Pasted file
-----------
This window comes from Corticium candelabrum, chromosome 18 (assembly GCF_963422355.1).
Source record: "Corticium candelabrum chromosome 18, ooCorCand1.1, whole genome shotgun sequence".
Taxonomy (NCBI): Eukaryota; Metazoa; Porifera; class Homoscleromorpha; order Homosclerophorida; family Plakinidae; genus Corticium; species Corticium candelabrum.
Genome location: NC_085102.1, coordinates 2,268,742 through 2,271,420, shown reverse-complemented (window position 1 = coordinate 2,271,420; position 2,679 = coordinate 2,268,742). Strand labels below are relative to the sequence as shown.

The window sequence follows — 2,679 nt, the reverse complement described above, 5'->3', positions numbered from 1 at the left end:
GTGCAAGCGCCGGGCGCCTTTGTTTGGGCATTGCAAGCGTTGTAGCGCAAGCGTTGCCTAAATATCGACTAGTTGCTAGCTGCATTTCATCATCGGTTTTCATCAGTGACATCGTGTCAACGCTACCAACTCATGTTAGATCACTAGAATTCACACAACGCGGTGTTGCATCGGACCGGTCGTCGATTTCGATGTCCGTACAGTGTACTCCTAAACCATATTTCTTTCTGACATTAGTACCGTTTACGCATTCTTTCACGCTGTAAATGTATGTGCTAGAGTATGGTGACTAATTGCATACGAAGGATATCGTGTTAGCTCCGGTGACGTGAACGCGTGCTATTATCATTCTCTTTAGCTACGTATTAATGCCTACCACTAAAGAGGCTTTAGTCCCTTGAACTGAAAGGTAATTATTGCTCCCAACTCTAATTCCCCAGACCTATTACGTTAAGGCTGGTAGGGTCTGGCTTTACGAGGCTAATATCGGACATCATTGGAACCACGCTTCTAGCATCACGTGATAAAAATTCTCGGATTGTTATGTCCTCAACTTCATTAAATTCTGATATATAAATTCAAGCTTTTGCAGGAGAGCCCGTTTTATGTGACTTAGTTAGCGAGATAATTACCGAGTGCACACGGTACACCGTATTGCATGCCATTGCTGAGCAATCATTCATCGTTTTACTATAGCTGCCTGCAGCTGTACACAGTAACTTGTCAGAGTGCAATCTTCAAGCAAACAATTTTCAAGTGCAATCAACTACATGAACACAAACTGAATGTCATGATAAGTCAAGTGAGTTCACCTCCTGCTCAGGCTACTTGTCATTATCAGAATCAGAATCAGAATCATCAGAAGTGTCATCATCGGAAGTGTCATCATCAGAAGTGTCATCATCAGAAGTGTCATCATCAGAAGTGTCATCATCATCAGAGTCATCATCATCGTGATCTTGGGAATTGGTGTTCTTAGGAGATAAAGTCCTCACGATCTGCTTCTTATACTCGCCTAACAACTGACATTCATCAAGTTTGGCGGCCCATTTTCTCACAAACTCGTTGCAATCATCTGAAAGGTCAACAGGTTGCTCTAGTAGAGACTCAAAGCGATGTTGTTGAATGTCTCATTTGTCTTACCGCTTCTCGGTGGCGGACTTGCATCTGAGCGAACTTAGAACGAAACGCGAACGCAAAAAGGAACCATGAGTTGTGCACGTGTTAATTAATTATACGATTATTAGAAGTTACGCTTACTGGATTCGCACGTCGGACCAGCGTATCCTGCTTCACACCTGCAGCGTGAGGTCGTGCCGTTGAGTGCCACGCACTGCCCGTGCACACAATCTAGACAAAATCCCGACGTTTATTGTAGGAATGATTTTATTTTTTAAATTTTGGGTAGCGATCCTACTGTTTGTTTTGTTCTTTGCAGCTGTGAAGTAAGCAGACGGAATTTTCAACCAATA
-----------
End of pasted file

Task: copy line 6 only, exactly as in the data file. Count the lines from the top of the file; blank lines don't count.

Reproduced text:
GTGCAAGCGCCGGGCGCCTTTGTTTGGGCATTGCAAGCGTTGTAGCGCAAGCGTTGCCTAAATATCGACTAGTTGCTAGCTGCATTTCATCATCGGTTTTCATCAGTGACATCGTGTCAACGCTACCAACTCATGTTAGATCACTAGAATTCACACAACGCGGTGTTGCATCGGACCGGTCGTCGATTTCGATGTCCGTACAGTGTACTCCTAAACCATATTTCTTTCTGACATTAGTACCGTTTACGCATTCTTTCACGCTGTAAATGTATGTGCTAGAGTATGGTGACTAATTGCATACGAAGGATATCGTGTTAGCTCCGGTGACGTGAACGCGTGCTATTATCATTCTCTTTAGCTACGTATTAATGCCTACCACTAAAGAGGCTTTAGTCCCTTGAACTGAAAGGTAATTATTGCTCCCAACTCTAATTCCCCAGACCTATTACGTTAAGGCTGGTAGGGTCTGGCTTTACGAGGCTAATATCGGACATCATTGGAACCACGCTTCTAGCATCACGTGATAAAAATTCTCGGATTGTTATGTCCTCAACTTCATTAAATTCTGATATATAAATTCAAGCTTTTGCAGGAGAGCCCGTTTTATGTGACTTAGTTAGCGAGATAATTACCGAGTGCACACGGTACACCGTATTGCATGCCATTGCTGAGCAATCATTCATCGTTTTACTATAGCTGCCTGCAGCTGTACACAGTAACTTGTCAGAGTGCAATCTTCAAGCAAACAATTTTCAAGTGCAATCAACTACATGAACACAAACTGAATGTCATGATAAGTCAAGTGAGTTCACCTCCTGCTCAGGCTACTTGTCATTATCAGAATCAGAATCAGAATCATCAGAAGTGTCATCATCGGAAGTGTCATCATCAGAAGTGTCATCATCAGAAGTGTCATCATCAGAAGTGTCATCATCATCAGAGTCATCATCATCGTGATCTTGGGAATTGGTGTTCTTAGGAGATAAAGTCCTCACGATCTGCTTCTTATACTCGCCTAACAACTGACATTCATCAAGTTTGGCGGCCCATTTTCTCACAAACTCGTTGCAATCATCTGAAAGGTCAACAGGTTGCTCTAGTAGAGACTCAAAGCGATGTTGTTGAATGTCTCATTTGTCTTACCGCTTCTCGGTGGCGGACTTGCATCTGAGCGAACTTAGAACGAAACGCGAACGCAAAAAGGAACCATGAGTTGTGCACGTGTTAATTAATTATACGATTATTAGAAGTTACGCTTACTGGATTCGCACGTCGGACCAGCGTATCCTGCTTCACACCTGCAGCGTGAGGTCGTGCCGTTGAGTGCCACGCACTGCCCGTGCACACAATCTAGACAAAATCCCGACGTTTATTGTAGGAATGATTTTATTTTTTAAATTTTGGGTAGCGATCCTACTGTTTGTTTTGTTCTTTGCAGCTGTGAAGTAAGCAGACGGAATTTTCAACCAATA